In an essay about architecture, the philosopher Jacques Derrida focuses on the importance accorded by architects to concepts of home, dwelling and hearth, the nostalgia within modern architecture for a centre, an origin, a set of primary principles, an ordering, including belief in the sacred origins of architecture. He also notes how architecture aims for social betterment and the service of humankind, as well as the pursuit of beauty, harmony and completeness. For Derrida these are the uncertain “foundations” of architecture, a precarious grounding of the discipline, and they contribute to the sense that architecture is “metaphysical.” Architecture deals in absolutes. At the pen of Derrida this claim to grounding is inevitable, but Derrida’s assessment of architecture is also an accusation and a challenge to anyone who would claim of architecture that it can ever be a radical art or practice.
Derrida produced several essays about architecture, one of which was entitled “Point de Folie: Maintenant l’Architecture.” In this essay Derrida challenges the claim of Bernard Tschumi, the architect of the Parc de la Villette, that the red buildings (follies) in the Parc on the site are without purpose, ie follies and somehow connected with madness. Derrida’s essay is approving, and engages with the features of the park and with what Tschumi had written about it.
In the process Derrida articulates what he would expect from a radical approach to architecture, ie its deconstruction, an architecture of deconstruction. Taking his cue from the arrangement of the red buildings across the site, the regular grid pattern, Derrida outlines four main “grid points” for architecture, each of which has to be unsettled in any deconstructive treatment of architecture. In other words, so much supposed deconstruction in architecture is ineffective as deconstruction unless it tackles these four assumed foundations of architecture. Elaborating on the introduction above, these are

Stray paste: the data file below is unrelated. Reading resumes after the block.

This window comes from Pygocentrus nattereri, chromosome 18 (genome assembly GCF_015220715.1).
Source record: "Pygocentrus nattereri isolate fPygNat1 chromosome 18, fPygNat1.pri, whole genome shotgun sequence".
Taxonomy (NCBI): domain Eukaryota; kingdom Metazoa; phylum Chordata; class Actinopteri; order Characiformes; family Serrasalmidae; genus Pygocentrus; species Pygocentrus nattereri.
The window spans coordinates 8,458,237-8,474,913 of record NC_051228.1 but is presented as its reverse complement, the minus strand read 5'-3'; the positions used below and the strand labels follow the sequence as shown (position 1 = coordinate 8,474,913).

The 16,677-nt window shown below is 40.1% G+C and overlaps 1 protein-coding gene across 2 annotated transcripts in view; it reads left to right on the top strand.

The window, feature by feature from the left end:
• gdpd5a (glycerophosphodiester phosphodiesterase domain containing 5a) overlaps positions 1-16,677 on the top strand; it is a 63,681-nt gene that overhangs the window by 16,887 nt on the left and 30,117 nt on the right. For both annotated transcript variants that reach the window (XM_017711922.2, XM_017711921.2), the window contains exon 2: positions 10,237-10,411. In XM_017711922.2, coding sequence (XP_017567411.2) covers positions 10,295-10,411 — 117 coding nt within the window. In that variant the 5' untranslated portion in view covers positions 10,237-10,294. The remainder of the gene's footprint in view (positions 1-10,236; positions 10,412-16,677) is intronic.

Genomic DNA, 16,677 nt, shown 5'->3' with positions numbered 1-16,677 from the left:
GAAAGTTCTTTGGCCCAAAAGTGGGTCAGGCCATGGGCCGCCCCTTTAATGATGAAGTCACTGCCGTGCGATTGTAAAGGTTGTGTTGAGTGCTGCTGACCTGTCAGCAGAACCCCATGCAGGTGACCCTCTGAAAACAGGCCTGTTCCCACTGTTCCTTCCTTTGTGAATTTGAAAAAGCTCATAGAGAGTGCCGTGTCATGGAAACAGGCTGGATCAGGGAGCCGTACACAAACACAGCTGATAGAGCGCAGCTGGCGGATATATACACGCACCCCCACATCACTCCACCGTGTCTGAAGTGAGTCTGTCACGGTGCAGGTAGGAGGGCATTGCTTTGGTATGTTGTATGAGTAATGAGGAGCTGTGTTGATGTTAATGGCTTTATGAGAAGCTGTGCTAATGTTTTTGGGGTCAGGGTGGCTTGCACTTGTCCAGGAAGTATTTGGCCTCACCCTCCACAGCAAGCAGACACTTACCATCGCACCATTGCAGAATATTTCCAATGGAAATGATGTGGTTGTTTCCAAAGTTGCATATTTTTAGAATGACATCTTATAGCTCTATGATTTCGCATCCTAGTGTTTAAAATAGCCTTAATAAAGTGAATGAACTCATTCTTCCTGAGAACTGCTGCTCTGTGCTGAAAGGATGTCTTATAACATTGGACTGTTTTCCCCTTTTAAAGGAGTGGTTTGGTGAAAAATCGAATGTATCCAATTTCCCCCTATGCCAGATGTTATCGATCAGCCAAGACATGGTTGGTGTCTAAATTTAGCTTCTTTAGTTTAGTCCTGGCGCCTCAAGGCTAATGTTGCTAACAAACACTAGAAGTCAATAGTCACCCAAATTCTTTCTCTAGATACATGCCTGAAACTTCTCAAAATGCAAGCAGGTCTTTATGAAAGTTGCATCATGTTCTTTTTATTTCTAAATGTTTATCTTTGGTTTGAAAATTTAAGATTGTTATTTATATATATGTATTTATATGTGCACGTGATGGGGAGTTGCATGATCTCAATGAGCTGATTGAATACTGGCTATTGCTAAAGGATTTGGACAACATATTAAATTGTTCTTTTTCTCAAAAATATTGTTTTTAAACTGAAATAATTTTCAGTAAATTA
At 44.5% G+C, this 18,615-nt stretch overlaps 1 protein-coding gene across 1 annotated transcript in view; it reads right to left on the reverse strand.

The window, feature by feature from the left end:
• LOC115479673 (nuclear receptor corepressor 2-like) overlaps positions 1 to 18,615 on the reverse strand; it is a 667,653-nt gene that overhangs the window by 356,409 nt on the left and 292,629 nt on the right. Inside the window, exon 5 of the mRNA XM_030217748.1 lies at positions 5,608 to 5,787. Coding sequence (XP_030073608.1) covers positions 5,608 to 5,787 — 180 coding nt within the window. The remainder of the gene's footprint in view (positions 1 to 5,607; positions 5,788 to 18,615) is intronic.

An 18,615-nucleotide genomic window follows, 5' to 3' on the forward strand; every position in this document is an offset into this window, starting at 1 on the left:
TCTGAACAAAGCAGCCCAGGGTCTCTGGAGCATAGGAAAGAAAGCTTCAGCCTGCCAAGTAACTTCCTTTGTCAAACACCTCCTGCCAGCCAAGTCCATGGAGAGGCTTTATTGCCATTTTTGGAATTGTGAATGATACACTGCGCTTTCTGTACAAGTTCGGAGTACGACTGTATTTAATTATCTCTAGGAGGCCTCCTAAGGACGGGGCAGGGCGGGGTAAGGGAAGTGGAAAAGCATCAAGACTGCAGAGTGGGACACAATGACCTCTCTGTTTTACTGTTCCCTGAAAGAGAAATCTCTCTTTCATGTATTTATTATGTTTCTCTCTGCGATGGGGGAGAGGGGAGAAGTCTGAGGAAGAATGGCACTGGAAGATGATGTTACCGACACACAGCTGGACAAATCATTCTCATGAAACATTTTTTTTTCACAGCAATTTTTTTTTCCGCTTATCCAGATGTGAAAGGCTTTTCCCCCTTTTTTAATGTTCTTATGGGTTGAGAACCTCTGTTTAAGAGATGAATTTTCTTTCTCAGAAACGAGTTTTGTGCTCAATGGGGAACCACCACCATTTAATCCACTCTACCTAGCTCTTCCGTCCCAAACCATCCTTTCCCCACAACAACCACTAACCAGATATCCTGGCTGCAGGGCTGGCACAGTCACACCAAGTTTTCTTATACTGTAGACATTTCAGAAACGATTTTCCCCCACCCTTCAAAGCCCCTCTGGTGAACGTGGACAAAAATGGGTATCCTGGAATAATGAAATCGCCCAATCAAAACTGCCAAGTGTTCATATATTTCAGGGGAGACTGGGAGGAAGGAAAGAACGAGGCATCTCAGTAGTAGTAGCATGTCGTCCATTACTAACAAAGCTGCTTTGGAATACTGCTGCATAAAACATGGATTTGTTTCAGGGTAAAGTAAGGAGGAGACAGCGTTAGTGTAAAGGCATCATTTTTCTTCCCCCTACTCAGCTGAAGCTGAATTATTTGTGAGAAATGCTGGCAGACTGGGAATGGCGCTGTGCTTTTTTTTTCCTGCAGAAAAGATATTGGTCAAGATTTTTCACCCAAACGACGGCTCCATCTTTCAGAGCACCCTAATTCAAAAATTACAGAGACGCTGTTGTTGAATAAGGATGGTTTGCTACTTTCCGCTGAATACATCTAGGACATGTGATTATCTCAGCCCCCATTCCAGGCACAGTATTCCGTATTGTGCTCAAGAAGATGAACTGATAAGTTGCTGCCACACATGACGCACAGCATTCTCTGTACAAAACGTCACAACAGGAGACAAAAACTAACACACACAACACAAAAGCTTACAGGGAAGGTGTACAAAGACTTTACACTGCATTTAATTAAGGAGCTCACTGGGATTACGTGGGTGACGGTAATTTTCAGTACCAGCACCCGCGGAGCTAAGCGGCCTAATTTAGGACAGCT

- the primary importance accorded in the architectural tradition to home, dwelling and hearth (Think of Frank Lloyd Wright and the importance of the fireplace as the centre of home life.)
- the nostalgia within modern architecture for an origin, a set of primary principles, an ordering, including deference to the sacred origins of architecture (eg deference to the myth of the primitive hut.)
- architecture is heading somewhere, to betterment, improvement and the service of humankind (eg the public housing projects of the 1960s)
- an adherence to concepts of the fine arts, i.e. the pursuit of beauty, harmony and completeness
These foundations are not exclusive to architecture, but architecture gives them the most obvious and tangible expression, through its monumental materiality and the fact that buildings last for a very long time. Architecture seems to preserve and transfer these cultural foundations, and thereby to resist deconstruction. For Derrida these tangible factors conspire to render ‘architecture as the last fortress of metaphysics’: ‘Any consequent deconstruction would be negligible if it did not take account of this resistance and this transference’ (Derrida, 1986, p. 328).
It seems at first that Tschumi’s follies in the Parc de la Villette succeed in destabilising meaning: ‘They put in question, dislocate, destabilize or deconstruct the edifice of this configuration’, and there is a madness in this move. But the follies simply ‘maintain, renew and reinscribe architecture’ (Derrida, 1986, p. 328). They ‘are anything but anarchic chaos’ (Derrida, 1986, p. 329). The best that the park offered in terms of deconstruction was in anticipation of an architecture yet to come. The red follies are like dice, and the dice have been cast.
- Derrida, Jacques. 1986. Point de Folie: Maintenant l’architecture. In N. Leach (ed) (ed.), Rethinking Architecture: A Reader in Cultural Theory: 305-317. London: Routledge.
- Kipnis, Jeffrey, and Thomas Leeser (eds). 1997. Chora L Works: Jacques Derrida and Peter Eisenman. New York: Monacelli Press.